My goal is to record impressions for myself, not to produce finished art. What I remember most about my trips are the times when I stood still long enough to focus on something, absorb the sensory input, and process it through my fingers onto the page. I also take photographs, but they don’t have the same impact. In fact, sometimes I look at a photo and wonder why I took it, but I always know what attracted me to a journal entry.

Years ago, I took Margaret Hoybach’s journaling workshop.  She talked about how to work when you’re in a tour group with non-painters. You may have only a few minutes to draw while everyone else is snapping photos.

In that case, I carry only part of my kit. Journal, pencil, pen, possibly watercolor crayons. Dry media only, no water. I make a small drawing about the size of a photo (4×6 inches), leaving white space around it on the page. A few lines establish the horizon and major design elements. In the margins, I make notes on color, weather, smells, sounds, and texture. This is an exercise of 5 minutes or less. I do more than one if I have time. How much can I capture before someone yells “back on the bus!”?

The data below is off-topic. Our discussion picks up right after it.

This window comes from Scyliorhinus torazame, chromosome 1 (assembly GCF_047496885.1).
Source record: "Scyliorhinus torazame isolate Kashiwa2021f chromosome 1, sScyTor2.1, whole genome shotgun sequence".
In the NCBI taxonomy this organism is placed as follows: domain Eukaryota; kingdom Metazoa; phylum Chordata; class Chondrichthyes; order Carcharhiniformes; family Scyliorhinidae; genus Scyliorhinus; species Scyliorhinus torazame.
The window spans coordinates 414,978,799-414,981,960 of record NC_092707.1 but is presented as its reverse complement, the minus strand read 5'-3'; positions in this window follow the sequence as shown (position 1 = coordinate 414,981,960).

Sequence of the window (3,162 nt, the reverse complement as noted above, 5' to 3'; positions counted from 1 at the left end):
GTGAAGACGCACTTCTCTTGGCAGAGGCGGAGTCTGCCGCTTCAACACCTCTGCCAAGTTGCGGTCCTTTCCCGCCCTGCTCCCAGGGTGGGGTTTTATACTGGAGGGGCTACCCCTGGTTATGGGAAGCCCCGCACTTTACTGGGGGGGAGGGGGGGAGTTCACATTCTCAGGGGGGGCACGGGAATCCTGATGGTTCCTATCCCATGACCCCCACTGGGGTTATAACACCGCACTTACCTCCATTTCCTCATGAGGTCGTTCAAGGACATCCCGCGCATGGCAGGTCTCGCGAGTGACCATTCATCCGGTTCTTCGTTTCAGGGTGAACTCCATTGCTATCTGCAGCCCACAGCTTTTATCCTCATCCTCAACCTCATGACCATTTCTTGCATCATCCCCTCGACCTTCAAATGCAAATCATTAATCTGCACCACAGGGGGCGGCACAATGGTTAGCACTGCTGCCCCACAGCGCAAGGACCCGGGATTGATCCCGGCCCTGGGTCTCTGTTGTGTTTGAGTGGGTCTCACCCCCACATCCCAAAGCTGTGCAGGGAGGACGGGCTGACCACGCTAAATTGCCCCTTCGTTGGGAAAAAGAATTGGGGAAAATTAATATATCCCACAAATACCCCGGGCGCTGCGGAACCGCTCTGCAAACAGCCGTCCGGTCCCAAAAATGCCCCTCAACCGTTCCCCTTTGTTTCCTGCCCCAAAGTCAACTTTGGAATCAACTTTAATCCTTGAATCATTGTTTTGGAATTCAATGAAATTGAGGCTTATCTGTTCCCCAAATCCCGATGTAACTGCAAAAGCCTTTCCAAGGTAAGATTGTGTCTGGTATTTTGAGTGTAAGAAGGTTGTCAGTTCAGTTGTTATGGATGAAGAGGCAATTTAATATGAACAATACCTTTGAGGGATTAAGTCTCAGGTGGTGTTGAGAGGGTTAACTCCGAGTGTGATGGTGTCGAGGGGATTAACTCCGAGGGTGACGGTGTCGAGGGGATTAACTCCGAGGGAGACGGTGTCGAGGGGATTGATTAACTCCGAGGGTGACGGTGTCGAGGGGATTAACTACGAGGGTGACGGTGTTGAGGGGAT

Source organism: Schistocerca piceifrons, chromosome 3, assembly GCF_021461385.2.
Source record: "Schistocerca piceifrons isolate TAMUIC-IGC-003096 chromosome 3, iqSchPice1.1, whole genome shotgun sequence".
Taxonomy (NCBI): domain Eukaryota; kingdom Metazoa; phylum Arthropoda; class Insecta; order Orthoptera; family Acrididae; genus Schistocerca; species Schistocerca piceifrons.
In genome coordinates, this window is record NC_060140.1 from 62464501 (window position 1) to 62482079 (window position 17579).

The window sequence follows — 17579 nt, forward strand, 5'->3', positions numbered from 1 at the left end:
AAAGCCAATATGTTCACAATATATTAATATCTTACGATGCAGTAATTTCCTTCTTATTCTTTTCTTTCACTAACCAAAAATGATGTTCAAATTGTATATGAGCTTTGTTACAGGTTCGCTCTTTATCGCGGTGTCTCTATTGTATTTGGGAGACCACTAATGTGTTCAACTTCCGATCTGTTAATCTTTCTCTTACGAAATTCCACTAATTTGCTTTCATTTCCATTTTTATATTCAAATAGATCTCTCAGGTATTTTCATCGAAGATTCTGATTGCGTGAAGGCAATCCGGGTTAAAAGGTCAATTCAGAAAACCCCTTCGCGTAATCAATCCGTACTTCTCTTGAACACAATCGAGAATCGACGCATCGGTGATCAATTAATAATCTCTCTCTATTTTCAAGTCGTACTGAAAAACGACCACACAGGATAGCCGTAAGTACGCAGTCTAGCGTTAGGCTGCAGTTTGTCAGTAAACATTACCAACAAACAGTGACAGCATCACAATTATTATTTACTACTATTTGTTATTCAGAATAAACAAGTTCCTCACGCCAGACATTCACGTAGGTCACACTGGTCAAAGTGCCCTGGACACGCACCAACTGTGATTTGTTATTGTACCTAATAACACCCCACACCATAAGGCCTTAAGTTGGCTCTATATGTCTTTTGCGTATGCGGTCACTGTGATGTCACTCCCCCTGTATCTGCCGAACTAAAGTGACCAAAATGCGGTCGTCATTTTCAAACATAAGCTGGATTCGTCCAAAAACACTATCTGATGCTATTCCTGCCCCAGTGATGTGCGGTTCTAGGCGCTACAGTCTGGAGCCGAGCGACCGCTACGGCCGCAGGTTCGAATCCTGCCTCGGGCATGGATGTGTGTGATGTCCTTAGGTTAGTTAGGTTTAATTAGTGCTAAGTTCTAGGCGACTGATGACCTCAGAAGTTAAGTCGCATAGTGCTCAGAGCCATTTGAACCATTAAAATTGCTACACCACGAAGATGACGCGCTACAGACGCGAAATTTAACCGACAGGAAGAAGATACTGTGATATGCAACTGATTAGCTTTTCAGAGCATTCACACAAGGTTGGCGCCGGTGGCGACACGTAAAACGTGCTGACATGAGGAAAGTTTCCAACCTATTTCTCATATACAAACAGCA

Later when we stop for lunch, or have a few quiet moments in the hotel, I add color with paint and details with black ink. I also add tickets and other bits of paper with the glue stick. If I do it the same day while the memory is fresh, I will retain the important information and eliminate unnecessary details.

Posted in Travel

Ready, Set, Go!

Travel Kit Watercolors, drawing media and journal

Travel Kit
Watercolors, drawing media and journal

June is the beginning of travel season for me. Of course, I may travel year-round, but the feeling is a holdover from school days and the excitement of summer vacation.

I’ve been cleaning out and repacking my art supplies, and thought I would show you what I’m using these days.

When I attend a plein air event or workshop, I pack my Soltek easel, canvases, acrylic or oil paints. I’m glad to have all of that if I have a lot of painting time, but it’s heavy and doesn’t leave much room for clothes and souvenirs. If I’m going with non-painters, I want a small, portable art kit.

The minimum I need to make art is paper and pencil. That lets me make a variety of marks, capture shapes, and make notes. I also want a way to add color. Everything else is an expansion of these requirements.